What it does:

At midnight every night, the core WordPress tables are backed up, compressed and emailed to you. The backed up file is then deleted from the server.

For the script to work, you must have MUTT installed on your server. Ask your host about this.
Known hosts on which this works: A Small Orange, EMax hosting and Site5. If you know of any others, please let me know ?

Why it does this:

The only backup script I could find that did what I wanted was automysql. Problem was that this backed up the entire database and I wanted to exclude tables involved with stats and spam. There may well be a way to modify automysql but I could not find it. So I put this together.

License:

This program is free software; you can redistribute it and/or modify it under the terms of the GNU General Public License as published by the Free Software Foundation; either version 2 of the License, or (at your option) any later version.
(See the download).

Disclaimer:

I am not responsible if this does anything wrong. Before you install code you should be either familiar with what it does and how, or you should ask someone you trust - with a cron job asking your host is a "Good Thing".

Cron Job ?

http://en.wikipedia.org/wiki/Cron explains. If you are unsure about Cron, or you need to know if you can run Cron jobs, talk to your host - only they can answer.

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NOTE

This ONLY backs up those tables which were created when you installed WP. If keeping all your stats, all your anti-spam settings, your user-online tables, your mostaccessed tables etc etc etc is important, just go use automysql - it is more fully featured. I'm working on the principle that if something catastrophic did happen then all you really want is your posts, comments and links.

The script

In a nutshell it says this: "Get this database, save a copy, compress it, mail it, delete the copy."

#Set the 4 variables
#Replace what is AFTER the = with the information from your wp-config.php file
#That's your information on the right okay ?

DBNAME=DB_NAME

DBPASS=DB_PASSWORD

DBUSER=DB_USER

#Keep the " around your address
EMAIL="you@your_email.com"

mysqldump --opt -u $DBUSER -p$DBPASS $DBNAME > backup.sql
gzip backup.sql
DATE=`date +%Y%m%d` ; mv backup.sql.gz $DBNAME-backup-$DATE.sql.gz
echo 'Blog Name:Your mySQL Backup is attached' | mutt -a $DBNAME-backup-$DATE.sql.gz $EMAIL -s "MySQL Backup"
rm $DBNAME-backup-$DATE.sql.gz
All you need to do is tell it which database and where to send it. Easy :)

See the 'Blog Name:' bit ? Put something there to identify it for you. Useful if you have multiple cron running.

You can download the 2.0 script here: http://www.romanticrobot.net/wordpress/cron/cronjob2.sh

Setting up the script

Complete the details

The script is configured for the default 'table_prefix' of wp_
If you changed that prefix at the time of installation, you will need to change it in the script.

Then complete your email details. Remember that you could be getting emails that are over 1MB in size and increasing, and that these will arrive frequently. Be sure that your email account can accommodate these. (Finally ! A use for GMail !)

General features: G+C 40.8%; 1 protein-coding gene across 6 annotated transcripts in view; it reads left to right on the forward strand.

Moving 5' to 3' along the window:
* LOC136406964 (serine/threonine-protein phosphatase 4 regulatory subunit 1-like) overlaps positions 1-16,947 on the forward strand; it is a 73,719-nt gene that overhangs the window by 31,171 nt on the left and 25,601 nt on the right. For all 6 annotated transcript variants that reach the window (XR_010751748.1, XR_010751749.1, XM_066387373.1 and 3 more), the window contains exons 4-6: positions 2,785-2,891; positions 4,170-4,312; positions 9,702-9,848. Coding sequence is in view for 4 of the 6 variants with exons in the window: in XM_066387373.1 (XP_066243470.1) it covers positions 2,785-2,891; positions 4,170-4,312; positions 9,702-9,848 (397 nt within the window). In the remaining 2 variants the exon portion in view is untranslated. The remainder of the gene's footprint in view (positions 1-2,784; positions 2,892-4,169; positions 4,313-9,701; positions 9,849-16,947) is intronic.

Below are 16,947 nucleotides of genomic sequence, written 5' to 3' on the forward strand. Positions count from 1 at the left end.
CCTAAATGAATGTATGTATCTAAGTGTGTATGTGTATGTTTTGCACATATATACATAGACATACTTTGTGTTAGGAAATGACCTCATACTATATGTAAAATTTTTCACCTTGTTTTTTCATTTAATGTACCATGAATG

Uploading the file
You could put this cronjob file in any directory on your website BUT DO NOT.
If you put this in your main directory or a sub-directory (which could be www / htdocs / public_html / mainwebsite_html) it is readable in a browser. Which means I can download it and find out how to access your database. So unless you want to take that risk, DO NOT UPLOAD THIS INTO YOUR MAIN DIRECTORY.

You need to upload the file above your main directory. That way it is not accessible from a browser.
The 'etc' directory is one place for this to go. I'll use my site as an example:
When I login by ftp, I see these:

cron image

Click the indicated directory and upload your cron file into it.

Change the file permissions to 711

Now you need to get the PATH for your file.
Login to your blog, click Options, then Miscellaneous. Look at what is in the box for this Destination directory:. It should look something like this
/home/name/public_html/blog/wp-images/
The information you need is everything before the public_html.
Remember - on your host it might be www or htdocs or mainwebsite_html or something very similar.

Your path will therefore be /home/name/etc/cronjob.sh
If you unsure at all, ask your host for the PATH to the directory where you uploaded the file.

Setting the cron job
Your host should offer a way of accessing and setting cron jobs. The screenshots here are for CPanel.

cron image

Click.

cron image

Click Standard

cron image

That line of information you just copied ? Paste that where shown.

Now check the other boxes - I get a backup every night at midnight so if you want the same, make the same options highlighted. (If you are considering running the cron job more frequently than once every 24 hours, you must read the Q & A section at the bottom of this page).

Click the button beneath that says "Save Crontab"

That's it - all done !

Q & A

 

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